Jubek was born in the last years of the 19th century. He is widely considered as the man after whom Juba was named, the founding father of the city.
According to Juba elders, he was the leader of a clan of the Bari people, who lived on the land where the Anglo-Egyptian colonial authorities chose to establish the southern headquarters of the Sudan, around 1921. Greek traders were already present in the area and, according to some accounts, suggested to the colonial power to relocate its administrative centre from Rajaf, a few kilometres up the White Nile, to Juba. The reason was that Rajaf wasn’t accessible by boat. Jubek and his clan had no choice but to vacate their land to allow for the development of the modern city. They were relocated to an area called Juba Na Bari, “the Juba of the Baris” in Bari language.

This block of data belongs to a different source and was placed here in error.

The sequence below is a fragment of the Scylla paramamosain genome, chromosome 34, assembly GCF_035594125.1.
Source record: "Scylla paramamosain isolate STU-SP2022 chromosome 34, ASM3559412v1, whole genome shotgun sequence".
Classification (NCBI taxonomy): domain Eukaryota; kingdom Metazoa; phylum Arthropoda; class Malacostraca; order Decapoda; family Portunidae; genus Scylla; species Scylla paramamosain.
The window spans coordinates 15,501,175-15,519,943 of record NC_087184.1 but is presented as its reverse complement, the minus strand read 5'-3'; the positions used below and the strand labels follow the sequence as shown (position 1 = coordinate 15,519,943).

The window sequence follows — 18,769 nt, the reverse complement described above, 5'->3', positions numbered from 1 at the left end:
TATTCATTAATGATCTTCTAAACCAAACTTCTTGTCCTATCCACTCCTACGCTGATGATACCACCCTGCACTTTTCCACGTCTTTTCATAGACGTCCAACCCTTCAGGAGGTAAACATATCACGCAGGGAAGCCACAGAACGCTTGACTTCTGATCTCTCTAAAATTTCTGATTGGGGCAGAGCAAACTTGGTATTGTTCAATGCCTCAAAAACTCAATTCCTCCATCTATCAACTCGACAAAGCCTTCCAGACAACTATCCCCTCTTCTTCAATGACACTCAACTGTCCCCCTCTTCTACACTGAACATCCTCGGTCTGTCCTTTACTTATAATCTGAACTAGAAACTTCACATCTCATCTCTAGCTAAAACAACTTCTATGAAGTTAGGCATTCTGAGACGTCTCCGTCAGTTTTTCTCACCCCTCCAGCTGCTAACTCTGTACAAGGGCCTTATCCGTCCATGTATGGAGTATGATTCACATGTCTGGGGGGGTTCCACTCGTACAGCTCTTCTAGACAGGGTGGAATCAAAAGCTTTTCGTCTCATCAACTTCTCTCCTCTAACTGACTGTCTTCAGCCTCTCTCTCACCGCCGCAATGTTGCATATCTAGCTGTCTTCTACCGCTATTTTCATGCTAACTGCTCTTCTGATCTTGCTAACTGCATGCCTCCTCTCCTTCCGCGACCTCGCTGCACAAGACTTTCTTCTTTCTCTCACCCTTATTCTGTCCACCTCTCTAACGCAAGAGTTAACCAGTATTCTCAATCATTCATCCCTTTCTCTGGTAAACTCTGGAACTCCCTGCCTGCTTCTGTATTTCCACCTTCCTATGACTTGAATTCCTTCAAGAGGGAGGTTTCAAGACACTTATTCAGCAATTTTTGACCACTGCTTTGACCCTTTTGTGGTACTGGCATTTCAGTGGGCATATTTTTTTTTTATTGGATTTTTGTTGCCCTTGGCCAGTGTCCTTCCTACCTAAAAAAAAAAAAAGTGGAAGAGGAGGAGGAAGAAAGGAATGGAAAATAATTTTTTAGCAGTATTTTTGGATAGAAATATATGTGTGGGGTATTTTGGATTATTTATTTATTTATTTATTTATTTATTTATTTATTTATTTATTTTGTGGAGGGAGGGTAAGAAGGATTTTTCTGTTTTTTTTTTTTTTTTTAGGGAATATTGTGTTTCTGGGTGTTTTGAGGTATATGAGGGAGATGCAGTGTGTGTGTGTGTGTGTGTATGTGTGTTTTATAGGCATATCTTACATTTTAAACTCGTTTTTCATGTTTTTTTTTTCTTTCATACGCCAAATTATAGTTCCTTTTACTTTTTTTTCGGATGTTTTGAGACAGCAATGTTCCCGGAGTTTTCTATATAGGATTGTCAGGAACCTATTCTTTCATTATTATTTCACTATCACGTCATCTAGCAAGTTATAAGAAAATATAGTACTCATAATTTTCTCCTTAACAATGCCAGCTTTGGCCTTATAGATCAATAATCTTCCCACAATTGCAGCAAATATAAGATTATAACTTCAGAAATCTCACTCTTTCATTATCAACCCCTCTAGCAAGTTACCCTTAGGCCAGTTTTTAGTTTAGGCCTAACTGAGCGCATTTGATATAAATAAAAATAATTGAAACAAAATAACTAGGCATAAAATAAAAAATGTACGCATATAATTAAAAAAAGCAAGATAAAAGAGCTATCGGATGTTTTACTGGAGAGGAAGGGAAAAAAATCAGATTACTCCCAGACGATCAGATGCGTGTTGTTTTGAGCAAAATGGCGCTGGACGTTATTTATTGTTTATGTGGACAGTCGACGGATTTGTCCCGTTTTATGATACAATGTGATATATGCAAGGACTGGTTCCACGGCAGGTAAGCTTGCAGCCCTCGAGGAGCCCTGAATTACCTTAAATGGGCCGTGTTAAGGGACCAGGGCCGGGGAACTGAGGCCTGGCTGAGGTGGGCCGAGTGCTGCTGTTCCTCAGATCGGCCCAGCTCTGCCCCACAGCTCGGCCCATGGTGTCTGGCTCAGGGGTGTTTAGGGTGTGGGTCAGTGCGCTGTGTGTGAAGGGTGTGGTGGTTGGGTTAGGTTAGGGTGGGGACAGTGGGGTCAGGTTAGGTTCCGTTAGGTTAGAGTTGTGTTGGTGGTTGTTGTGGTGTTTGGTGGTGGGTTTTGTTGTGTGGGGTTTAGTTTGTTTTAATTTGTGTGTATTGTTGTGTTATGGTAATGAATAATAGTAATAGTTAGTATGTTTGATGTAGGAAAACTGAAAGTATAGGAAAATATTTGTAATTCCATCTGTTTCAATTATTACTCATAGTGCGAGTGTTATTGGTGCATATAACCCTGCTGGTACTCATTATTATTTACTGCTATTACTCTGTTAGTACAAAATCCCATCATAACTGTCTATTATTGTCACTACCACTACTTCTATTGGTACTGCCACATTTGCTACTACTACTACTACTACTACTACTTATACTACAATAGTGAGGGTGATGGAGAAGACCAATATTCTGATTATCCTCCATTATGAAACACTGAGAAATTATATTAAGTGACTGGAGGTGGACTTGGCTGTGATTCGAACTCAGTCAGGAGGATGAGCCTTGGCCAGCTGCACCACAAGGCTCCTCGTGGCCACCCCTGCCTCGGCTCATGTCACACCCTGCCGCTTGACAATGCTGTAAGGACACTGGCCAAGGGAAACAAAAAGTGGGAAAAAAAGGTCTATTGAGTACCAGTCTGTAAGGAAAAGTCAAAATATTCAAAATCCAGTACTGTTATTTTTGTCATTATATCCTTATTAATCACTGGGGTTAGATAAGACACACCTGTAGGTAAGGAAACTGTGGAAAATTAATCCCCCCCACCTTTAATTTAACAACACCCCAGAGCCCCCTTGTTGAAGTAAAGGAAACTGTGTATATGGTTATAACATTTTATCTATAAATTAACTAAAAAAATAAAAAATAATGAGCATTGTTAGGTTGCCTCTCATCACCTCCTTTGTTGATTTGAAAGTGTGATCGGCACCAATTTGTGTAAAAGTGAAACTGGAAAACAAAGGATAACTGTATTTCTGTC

Jubek’s grave was erected in 2010 on the very land he was displaced from at the beginning of Juba, and the Bari community has developed it into a memorial, claiming recognition for the history of their ancestors and how the development of the modern city affected them. Jubek’s memory is celebrated every year on July 8, on the eve of South Sudan Independence’s anniversary. The Bari community gathers at the grave’s site and performs traditional dances and songs, an occasion to reaffirm their presence and heritage in a capital city marked by tensions over land ownership.
The site also hosts the graves of senior South Sudanese politicians Hilary Logali and Daniel Jumi.